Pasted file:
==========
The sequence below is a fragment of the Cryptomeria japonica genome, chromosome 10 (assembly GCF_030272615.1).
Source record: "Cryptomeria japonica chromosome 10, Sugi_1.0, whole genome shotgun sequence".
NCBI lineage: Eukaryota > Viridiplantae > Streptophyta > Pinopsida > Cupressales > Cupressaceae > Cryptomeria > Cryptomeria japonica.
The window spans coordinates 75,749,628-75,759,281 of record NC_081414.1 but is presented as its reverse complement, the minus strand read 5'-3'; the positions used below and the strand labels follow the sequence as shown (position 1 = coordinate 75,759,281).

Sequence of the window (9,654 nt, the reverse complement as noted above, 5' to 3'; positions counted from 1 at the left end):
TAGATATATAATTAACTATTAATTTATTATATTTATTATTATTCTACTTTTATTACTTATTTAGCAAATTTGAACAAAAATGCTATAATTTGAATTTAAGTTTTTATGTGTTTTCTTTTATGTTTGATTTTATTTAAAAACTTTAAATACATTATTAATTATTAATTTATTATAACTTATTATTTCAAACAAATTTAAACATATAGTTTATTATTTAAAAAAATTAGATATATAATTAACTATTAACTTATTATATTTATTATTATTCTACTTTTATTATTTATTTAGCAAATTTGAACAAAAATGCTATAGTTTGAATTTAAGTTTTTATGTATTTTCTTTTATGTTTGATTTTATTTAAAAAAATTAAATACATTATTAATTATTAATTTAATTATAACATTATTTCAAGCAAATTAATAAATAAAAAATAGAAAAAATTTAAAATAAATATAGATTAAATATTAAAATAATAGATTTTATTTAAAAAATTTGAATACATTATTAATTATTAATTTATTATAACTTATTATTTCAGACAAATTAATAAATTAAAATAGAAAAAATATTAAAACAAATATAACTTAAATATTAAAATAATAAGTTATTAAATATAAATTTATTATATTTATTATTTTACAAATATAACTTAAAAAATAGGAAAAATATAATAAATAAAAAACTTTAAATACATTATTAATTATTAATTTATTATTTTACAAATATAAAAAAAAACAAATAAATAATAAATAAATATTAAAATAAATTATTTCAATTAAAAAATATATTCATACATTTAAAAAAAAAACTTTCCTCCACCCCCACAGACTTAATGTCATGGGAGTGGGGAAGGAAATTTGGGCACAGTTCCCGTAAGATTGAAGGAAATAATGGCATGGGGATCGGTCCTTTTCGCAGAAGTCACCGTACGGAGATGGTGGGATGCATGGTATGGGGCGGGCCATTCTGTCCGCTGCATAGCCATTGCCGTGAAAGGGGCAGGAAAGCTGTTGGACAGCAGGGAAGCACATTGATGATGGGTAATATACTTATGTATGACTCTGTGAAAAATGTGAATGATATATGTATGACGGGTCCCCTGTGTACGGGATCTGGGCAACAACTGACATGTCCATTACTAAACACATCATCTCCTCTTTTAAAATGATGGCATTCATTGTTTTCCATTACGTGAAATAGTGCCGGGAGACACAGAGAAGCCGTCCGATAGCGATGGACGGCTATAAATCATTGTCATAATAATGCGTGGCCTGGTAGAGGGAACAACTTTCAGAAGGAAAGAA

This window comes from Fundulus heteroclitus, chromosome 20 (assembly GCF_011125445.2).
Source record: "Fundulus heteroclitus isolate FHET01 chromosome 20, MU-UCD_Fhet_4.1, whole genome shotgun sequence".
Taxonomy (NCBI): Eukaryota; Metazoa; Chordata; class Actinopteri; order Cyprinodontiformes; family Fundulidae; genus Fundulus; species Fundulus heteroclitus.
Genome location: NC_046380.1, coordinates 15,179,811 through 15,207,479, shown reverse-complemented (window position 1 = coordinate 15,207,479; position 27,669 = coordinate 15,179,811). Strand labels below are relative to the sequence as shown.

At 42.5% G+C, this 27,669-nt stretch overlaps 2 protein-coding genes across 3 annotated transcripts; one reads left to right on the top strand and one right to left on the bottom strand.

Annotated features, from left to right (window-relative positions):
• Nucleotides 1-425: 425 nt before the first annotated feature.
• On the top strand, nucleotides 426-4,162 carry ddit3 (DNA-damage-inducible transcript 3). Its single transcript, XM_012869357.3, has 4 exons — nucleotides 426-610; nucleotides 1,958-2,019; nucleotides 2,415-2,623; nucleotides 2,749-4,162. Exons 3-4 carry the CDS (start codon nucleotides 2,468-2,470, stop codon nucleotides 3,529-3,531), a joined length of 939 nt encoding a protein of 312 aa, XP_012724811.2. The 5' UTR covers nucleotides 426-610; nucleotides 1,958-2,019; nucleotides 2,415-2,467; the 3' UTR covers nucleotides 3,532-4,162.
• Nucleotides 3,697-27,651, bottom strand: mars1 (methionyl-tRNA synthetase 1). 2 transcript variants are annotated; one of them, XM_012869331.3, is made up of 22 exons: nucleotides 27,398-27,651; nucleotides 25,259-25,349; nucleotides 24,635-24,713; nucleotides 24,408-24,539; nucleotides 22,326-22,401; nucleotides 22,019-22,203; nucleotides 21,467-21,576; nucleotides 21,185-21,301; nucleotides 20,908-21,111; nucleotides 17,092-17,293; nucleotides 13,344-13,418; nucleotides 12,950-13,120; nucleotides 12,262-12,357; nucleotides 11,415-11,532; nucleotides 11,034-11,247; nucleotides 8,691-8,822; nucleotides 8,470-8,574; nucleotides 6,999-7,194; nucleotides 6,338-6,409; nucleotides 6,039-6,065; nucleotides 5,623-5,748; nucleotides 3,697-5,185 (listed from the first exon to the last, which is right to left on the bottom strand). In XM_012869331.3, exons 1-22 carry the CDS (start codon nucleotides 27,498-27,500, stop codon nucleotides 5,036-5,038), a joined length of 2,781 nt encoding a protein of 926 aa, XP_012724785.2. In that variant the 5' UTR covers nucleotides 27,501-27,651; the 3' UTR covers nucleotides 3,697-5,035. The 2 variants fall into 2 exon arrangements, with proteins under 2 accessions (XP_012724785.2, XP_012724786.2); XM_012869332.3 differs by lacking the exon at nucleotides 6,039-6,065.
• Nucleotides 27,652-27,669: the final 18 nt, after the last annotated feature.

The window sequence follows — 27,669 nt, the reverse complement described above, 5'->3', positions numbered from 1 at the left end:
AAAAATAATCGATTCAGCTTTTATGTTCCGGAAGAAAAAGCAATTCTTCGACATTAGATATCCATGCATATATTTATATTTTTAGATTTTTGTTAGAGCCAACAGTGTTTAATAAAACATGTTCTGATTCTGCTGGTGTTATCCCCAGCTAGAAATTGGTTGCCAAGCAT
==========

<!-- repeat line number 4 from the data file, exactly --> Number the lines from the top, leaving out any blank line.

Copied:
The window spans coordinates 75,749,628-75,759,281 of record NC_081414.1 but is presented as its reverse complement, the minus strand read 5'-3'; the positions used below and the strand labels follow the sequence as shown (position 1 = coordinate 75,759,281).